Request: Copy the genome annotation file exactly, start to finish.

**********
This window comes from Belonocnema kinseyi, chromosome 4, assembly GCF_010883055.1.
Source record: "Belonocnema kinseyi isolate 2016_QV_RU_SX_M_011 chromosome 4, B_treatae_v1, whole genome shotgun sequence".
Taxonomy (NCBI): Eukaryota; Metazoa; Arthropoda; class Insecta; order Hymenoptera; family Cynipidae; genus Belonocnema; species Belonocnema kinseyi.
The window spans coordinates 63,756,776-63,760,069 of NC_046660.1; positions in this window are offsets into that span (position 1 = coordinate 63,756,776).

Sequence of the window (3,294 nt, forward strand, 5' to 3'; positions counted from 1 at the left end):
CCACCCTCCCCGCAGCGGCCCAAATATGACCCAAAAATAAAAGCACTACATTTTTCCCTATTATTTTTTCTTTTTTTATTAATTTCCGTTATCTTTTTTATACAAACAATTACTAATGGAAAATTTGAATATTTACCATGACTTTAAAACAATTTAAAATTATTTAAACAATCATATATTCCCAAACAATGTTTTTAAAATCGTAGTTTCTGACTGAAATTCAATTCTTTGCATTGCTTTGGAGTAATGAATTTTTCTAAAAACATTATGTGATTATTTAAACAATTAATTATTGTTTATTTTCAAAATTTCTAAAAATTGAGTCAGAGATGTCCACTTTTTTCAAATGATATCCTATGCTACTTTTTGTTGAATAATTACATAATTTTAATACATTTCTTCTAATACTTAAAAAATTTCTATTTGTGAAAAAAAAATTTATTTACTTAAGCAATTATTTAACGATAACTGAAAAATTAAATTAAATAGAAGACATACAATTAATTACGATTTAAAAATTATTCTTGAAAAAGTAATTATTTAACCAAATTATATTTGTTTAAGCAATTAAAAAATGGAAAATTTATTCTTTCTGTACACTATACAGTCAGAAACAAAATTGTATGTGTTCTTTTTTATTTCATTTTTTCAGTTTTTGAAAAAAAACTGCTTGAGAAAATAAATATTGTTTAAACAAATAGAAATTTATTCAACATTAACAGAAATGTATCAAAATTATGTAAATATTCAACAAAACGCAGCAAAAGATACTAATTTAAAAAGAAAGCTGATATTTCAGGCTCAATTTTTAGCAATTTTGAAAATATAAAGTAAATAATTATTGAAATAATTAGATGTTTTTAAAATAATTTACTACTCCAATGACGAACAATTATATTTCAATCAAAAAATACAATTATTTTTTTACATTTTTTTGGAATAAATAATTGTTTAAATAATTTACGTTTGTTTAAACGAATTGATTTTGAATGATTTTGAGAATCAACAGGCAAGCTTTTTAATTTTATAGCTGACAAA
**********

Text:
This window comes from Belonocnema kinseyi, chromosome 4, assembly GCF_010883055.1.
Source record: "Belonocnema kinseyi isolate 2016_QV_RU_SX_M_011 chromosome 4, B_treatae_v1, whole genome shotgun sequence".
Taxonomy (NCBI): Eukaryota; Metazoa; Arthropoda; class Insecta; order Hymenoptera; family Cynipidae; genus Belonocnema; species Belonocnema kinseyi.
The window spans coordinates 63,756,776-63,760,069 of NC_046660.1; positions in this window are offsets into that span (position 1 = coordinate 63,756,776).

Sequence of the window (3,294 nt, forward strand, 5' to 3'; positions counted from 1 at the left end):
CCACCCTCCCCGCAGCGGCCCAAATATGACCCAAAAATAAAAGCACTACATTTTTCCCTATTATTTTTTCTTTTTTTATTAATTTCCGTTATCTTTTTTATACAAACAATTACTAATGGAAAATTTGAATATTTACCATGACTTTAAAACAATTTAAAATTATTTAAACAATCATATATTCCCAAACAATGTTTTTAAAATCGTAGTTTCTGACTGAAATTCAATTCTTTGCATTGCTTTGGAGTAATGAATTTTTCTAAAAACATTATGTGATTATTTAAACAATTAATTATTGTTTATTTTCAAAATTTCTAAAAATTGAGTCAGAGATGTCCACTTTTTTCAAATGATATCCTATGCTACTTTTTGTTGAATAATTACATAATTTTAATACATTTCTTCTAATACTTAAAAAATTTCTATTTGTGAAAAAAAAATTTATTTACTTAAGCAATTATTTAACGATAACTGAAAAATTAAATTAAATAGAAGACATACAATTAATTACGATTTAAAAATTATTCTTGAAAAAGTAATTATTTAACCAAATTATATTTGTTTAAGCAATTAAAAAATGGAAAATTTATTCTTTCTGTACACTATACAGTCAGAAACAAAATTGTATGTGTTCTTTTTTATTTCATTTTTTCAGTTTTTGAAAAAAAACTGCTTGAGAAAATAAATATTGTTTAAACAAATAGAAATTTATTCAACATTAACAGAAATGTATCAAAATTATGTAAATATTCAACAAAACGCAGCAAAAGATACTAATTTAAAAAGAAAGCTGATATTTCAGGCTCAATTTTTAGCAATTTTGAAAATATAAAGTAAATAATTATTGAAATAATTAGATGTTTTTAAAATAATTTACTACTCCAATGACGAACAATTATATTTCAATCAAAAAATACAATTATTTTTTTACATTTTTTTGGAATAAATAATTGTTTAAATAATTTACGTTTGTTTAAACGAATTGATTTTGAATGATTTTGAGAATCAACAGGCAAGCTTTTTAATTTTATAGCTGACAAA